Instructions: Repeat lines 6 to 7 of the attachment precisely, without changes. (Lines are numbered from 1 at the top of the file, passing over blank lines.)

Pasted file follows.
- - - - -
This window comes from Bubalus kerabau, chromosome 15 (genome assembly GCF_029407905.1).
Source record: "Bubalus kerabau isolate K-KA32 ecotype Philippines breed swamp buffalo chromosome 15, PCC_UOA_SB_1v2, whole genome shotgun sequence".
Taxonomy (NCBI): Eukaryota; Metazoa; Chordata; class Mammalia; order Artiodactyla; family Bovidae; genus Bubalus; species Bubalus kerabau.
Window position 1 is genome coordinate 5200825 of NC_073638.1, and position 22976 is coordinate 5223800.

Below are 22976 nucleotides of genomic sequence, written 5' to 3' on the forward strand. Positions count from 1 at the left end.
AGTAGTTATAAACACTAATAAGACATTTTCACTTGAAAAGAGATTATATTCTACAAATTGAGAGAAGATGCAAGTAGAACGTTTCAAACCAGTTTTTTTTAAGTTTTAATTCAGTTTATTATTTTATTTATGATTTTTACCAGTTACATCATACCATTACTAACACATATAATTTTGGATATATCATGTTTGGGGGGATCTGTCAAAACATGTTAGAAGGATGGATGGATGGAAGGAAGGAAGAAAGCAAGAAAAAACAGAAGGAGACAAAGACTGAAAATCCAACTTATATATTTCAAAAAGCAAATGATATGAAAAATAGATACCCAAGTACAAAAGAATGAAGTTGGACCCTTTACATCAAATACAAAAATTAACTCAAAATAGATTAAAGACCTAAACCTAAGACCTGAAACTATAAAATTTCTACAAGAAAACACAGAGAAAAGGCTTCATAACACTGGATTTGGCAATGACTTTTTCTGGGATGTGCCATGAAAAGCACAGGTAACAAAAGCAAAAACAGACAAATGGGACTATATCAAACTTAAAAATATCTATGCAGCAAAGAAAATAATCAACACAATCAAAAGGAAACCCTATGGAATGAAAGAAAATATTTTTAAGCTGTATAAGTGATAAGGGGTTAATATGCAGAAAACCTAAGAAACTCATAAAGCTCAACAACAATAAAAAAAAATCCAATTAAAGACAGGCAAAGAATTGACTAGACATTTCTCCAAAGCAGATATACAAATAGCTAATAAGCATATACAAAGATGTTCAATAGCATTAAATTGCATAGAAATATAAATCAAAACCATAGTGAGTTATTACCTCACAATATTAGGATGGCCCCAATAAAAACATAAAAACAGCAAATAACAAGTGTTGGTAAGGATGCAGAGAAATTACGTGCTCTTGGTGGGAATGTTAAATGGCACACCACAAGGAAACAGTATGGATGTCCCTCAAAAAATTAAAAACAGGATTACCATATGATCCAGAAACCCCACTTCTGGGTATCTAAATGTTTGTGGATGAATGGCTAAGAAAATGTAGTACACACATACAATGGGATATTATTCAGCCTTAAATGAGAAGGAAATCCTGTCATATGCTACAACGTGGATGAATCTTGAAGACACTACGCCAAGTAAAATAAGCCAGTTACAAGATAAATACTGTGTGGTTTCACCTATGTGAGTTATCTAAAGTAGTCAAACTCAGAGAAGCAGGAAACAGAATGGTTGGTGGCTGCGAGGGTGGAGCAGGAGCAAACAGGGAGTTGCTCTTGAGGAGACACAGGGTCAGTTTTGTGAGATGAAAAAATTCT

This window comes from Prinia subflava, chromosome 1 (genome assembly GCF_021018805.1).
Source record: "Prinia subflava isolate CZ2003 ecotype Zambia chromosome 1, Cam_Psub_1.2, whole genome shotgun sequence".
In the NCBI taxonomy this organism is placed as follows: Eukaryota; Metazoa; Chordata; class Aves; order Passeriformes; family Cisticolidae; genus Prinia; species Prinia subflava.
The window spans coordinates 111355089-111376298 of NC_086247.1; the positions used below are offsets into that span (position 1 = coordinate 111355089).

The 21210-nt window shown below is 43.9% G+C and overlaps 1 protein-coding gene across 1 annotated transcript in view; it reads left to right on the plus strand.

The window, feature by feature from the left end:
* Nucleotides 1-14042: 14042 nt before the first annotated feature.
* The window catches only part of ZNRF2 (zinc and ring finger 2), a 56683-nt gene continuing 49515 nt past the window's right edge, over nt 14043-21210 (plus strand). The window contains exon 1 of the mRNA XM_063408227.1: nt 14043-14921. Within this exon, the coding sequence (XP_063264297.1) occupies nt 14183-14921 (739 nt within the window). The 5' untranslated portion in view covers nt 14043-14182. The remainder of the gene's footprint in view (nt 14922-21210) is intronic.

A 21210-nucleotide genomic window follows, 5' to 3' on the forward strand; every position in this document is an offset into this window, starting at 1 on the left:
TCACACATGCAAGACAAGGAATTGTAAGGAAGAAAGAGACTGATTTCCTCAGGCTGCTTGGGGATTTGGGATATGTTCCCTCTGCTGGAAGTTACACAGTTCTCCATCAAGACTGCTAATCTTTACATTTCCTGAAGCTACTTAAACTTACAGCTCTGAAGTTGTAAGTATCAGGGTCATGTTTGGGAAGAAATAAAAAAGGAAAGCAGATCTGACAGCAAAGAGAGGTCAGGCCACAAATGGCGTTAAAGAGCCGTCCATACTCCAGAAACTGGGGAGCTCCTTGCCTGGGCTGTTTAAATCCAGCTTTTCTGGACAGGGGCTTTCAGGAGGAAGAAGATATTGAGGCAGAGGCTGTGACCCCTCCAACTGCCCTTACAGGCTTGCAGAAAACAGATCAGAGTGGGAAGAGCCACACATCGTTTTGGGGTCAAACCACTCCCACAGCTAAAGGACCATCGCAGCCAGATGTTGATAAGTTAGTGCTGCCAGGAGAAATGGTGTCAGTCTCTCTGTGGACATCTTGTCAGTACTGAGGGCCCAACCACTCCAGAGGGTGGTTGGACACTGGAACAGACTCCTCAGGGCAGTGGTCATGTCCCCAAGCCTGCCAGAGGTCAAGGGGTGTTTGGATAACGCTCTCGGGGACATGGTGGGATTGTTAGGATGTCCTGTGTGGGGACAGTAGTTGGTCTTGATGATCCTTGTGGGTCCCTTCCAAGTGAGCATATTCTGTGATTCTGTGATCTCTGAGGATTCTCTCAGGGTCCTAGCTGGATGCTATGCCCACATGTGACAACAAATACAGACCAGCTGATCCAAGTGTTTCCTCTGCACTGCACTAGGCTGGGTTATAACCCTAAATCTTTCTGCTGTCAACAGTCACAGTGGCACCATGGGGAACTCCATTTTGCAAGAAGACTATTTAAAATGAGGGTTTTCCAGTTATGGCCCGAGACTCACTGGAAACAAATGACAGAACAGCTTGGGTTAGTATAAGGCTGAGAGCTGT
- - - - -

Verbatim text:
AGTAGTTATAAACACTAATAAGACATTTTCACTTGAAAAGAGATTATATTCTACAAATTGAGAGAAGATGCAAGTAGAACGTTTCAAACCAGTTTTTTTTAAGTTTTAATTCAGTTTATTATTTTATTTATGATTTTTACCAGTTACATCATACCATTACTAACACATATAATTTTGGATATATCATGTTTGGGGGGATCTGTCAAAACATGTTAGAAGGATGGATGGATGGAAGGAAGGAAGAAAGCAAGAAAAAACAGAAGGAGACAAAGACTGAAAATCCAACTTATATATTTCAAAAAGCAAATGATATGAAAAATAGATACCCAAGTACAAAAGAATGAAGTTGGACCCTTTACATCAAATACAAAAATTAACTCAAAATAGATTAAAGACCTAAACCTAAGACCTGAAACTATAAAATTTCTACAAGAAAACACAGAGAAAAGGCTTCATAACACTGGATTTGGCAATGACTTTTTCTGGGATGTGCCATGAAAAGCACAGGTAACAAAAGCAAAAACAGACAAATGGGACTATATCAAACTTAAAAATATCTATGCAGCAAAGAAAATAATCAACACAATCAAAAGGAAACCCTATGGAATGAAAGAAAATATTTTTAAGCTGTATAAGTGATAAGGGGTTAATATGCAGAAAACCTAAGAAACTCATAAAGCTCAACAACAATAAAAAAAAATCCAATTAAAGACAGGCAAAGAATTGACTAGACATTTCTCCAAAGCAGATATACAAATAGCTAATAAGCATATACAAAGATGTTCAATAGCATTAAATTGCATAGAAATATAAATCAAAACCATAGTGAGTTATTACCTCACAATATTAGGATGGCCCCAATAAAAACATAAAAACAGCAAATAACAAGTGTTGGTAAGGATGCAGAGAAATTACGTGCTCTTGGTGGGAATGTTAAATGGCACACCACAAGGAAACAGTATGGATGTCCCTCAAAAAATTAAAAACAGGATTACCATATGATCCAGAAACCCCACTTCTGGGTATCTAAATGTTTGTGGATGAATGGCTAAGAAAATGTAGTACACACATACAATGGGATATTATTCAGCCTTAAATGAGAAGGAAATCCTGTCATATGCTACAACGTGGATGAATCTTGAAGACACTACGCCAAGTAAAATAAGCCAGTTACAAGATAAATACTGTGTGGTTTCACCTATGTGAGTTATCTAAAGTAGTCAAACTCAGAGAAGCAGGAAACAGAATGGTTGGTGGCTGCGAGGGTGGAGCAGGAGCAAACAGGGAGTTGCTCTTGAGGAGACACAGGGTCAGTTTTGTGAGATGAAAAAATTCT

This window comes from Prinia subflava, chromosome 1 (genome assembly GCF_021018805.1).